Control, not climate change, key to malaria

Control, not climate change, key to malaria

A study published today in the journal Nature casts doubt on the widely held notion that warming global temperatures will lead to a future intensification of malaria and an expansion of its global range.

The research, conducted by the Malaria Atlas Project (MAP), a multinational team including Oxford University researchers and funded mainly by the Wellcome Trust, suggests that current interventions could have a far more dramatic – and positive – effect on reducing the spread of malaria than any negative effects caused by climate change.

A steady stream of modelling studies have predicted that malaria will worsen and its range will spread as the world gets warmer. Malaria already kills more than a million people each year, mainly young children and pregnant women, with some 2.4 billion people at risk from its most deadly form.

Last year the Malaria Atlas Project produced a new map of modern-day malaria risk, giving researchers a unique opportunity to examine the effects that climate change may have had on the disease.

The new research compared this modern-day map with a historic reconstruction of malaria at its assumed peak, around 1900, and measured changes in the disease risk since that time.

Although it is widely known that malaria has receded from many areas where it was previously endemic, such as the United States and much of Europe, the researchers were able to measure for the first time the extent of this recession and show that even in tropical areas the intensity of transmission has declined substantially this century.

Malaria remains a huge public health problem and the international community has an unprecedented opportunity to relieve this burden with existing interventions.

‘The recession in malaria since 1900 is of little comfort to the billions of people still at serious risk, but it is important when thinking about the effects of climate on the future of the disease,’ said Dr Pete Gething of Oxford’s Department of Zoology, who led the research. ‘We know that warming can boost malaria transmission but the major declines we've measured have happened during a century of rising temperatures, so clearly a changing climate doesn't tell the whole story.’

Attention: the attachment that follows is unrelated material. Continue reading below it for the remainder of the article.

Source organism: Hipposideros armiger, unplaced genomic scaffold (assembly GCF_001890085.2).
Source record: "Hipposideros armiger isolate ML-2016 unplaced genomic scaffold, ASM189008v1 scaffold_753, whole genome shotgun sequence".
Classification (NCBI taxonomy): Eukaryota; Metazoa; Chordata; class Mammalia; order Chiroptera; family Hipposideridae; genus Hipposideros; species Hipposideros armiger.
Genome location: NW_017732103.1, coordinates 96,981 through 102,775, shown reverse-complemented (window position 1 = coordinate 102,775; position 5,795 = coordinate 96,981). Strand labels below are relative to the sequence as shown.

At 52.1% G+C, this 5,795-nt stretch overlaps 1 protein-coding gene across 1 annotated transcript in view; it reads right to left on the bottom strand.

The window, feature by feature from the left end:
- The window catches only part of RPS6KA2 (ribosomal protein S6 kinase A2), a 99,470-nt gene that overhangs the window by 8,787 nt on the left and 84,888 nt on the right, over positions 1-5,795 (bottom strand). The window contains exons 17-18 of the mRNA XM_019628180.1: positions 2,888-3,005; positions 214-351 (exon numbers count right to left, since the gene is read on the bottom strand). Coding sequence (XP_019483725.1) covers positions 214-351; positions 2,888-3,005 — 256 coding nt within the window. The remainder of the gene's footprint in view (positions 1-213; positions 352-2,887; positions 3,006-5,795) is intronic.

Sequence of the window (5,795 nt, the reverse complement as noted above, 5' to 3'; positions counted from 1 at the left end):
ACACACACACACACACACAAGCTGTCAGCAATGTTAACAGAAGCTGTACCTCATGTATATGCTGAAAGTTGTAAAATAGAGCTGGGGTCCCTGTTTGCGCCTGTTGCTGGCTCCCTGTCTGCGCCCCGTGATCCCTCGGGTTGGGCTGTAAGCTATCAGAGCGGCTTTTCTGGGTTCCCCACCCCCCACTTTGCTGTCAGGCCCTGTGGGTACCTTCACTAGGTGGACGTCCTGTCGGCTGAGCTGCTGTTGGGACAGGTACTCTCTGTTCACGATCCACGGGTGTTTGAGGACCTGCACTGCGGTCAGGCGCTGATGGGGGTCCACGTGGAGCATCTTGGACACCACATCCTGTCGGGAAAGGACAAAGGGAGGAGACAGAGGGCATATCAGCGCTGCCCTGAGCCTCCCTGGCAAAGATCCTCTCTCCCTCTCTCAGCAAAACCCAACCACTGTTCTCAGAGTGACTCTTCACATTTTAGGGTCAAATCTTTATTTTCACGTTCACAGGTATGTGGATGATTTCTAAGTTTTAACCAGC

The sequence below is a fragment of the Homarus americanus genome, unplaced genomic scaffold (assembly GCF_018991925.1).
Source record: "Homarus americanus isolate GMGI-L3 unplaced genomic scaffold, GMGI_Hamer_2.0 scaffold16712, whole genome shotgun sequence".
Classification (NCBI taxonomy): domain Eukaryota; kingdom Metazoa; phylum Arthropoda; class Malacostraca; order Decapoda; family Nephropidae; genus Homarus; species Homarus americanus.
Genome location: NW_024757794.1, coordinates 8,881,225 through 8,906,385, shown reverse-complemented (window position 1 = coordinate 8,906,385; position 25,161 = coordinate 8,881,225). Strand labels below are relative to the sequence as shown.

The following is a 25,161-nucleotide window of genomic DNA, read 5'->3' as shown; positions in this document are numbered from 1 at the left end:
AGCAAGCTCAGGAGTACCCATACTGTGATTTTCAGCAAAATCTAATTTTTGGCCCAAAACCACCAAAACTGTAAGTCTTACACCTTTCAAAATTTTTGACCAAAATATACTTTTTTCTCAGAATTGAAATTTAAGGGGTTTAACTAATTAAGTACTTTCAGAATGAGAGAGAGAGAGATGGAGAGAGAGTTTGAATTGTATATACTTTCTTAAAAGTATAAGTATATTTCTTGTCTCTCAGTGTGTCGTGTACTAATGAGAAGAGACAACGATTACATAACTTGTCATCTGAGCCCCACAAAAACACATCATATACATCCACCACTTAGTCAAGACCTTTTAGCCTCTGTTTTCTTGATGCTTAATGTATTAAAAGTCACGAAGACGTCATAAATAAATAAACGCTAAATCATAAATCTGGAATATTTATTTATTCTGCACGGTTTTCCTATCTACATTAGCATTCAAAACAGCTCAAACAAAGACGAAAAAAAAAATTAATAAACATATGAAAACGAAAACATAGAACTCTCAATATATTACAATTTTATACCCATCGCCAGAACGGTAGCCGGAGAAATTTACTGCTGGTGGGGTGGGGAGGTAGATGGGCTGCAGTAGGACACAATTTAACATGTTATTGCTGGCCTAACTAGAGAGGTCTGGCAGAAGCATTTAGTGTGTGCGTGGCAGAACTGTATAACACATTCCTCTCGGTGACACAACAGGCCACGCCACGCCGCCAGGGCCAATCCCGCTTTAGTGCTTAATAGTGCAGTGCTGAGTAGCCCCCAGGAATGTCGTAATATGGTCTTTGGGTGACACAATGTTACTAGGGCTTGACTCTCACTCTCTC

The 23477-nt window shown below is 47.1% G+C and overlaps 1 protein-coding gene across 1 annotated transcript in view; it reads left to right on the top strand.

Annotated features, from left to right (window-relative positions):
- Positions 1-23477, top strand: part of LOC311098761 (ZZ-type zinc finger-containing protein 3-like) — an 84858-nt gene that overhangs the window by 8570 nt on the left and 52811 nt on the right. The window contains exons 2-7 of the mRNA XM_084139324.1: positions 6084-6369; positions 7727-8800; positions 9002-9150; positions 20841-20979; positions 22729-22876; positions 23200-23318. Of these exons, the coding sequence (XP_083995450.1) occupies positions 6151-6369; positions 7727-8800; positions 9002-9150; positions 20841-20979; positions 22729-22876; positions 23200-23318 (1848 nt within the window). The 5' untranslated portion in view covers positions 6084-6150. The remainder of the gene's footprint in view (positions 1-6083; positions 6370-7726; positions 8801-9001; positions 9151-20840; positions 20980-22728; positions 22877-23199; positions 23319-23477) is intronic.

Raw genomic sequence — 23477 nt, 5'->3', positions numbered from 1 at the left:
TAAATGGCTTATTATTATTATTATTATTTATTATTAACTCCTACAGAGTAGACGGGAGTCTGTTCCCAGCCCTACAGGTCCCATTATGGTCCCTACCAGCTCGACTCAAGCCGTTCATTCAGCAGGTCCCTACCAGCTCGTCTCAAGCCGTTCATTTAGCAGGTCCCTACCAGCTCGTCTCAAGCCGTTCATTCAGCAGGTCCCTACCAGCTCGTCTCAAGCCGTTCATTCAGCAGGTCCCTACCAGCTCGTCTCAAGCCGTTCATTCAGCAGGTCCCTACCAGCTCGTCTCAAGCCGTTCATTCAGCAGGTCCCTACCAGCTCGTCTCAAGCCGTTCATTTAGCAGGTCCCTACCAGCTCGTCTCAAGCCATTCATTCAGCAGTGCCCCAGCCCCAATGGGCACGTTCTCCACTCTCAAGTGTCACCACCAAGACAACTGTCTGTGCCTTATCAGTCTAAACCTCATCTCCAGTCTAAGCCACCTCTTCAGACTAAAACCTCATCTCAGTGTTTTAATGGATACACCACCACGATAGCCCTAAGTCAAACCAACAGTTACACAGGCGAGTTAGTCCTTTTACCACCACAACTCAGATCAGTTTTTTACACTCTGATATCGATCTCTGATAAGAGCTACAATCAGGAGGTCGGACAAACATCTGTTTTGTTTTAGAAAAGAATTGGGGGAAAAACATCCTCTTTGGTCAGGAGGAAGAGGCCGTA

The team compared the increases in malaria predicted by global warming scenarios with the actual declines of the 20th century. Importantly, they also gauged the efficacy of different disease control measures when set against the possible adverse effects of rising temperatures and concluded that interventions such as insecticide-treated bed nets or modern antimalarial drugs can potentially outweigh the effects of global warming as much as tenfold.

‘When we looked at studies measuring the possible impact of bed nets or drugs, it was clear that they could massively reduce transmission and counteract the much smaller effects of rising temperatures,’ said Dr Simon Hay, who leads the MAP group in Oxford.

‘Malaria remains a huge public health problem and the international community has an unprecedented opportunity to relieve this burden with existing interventions. Any failure in meeting this challenge will be very difficult to attribute to climate change.’

A report of the research, entitled, ‘Climate change and the global malaria recession’, is published in this week’s Nature.


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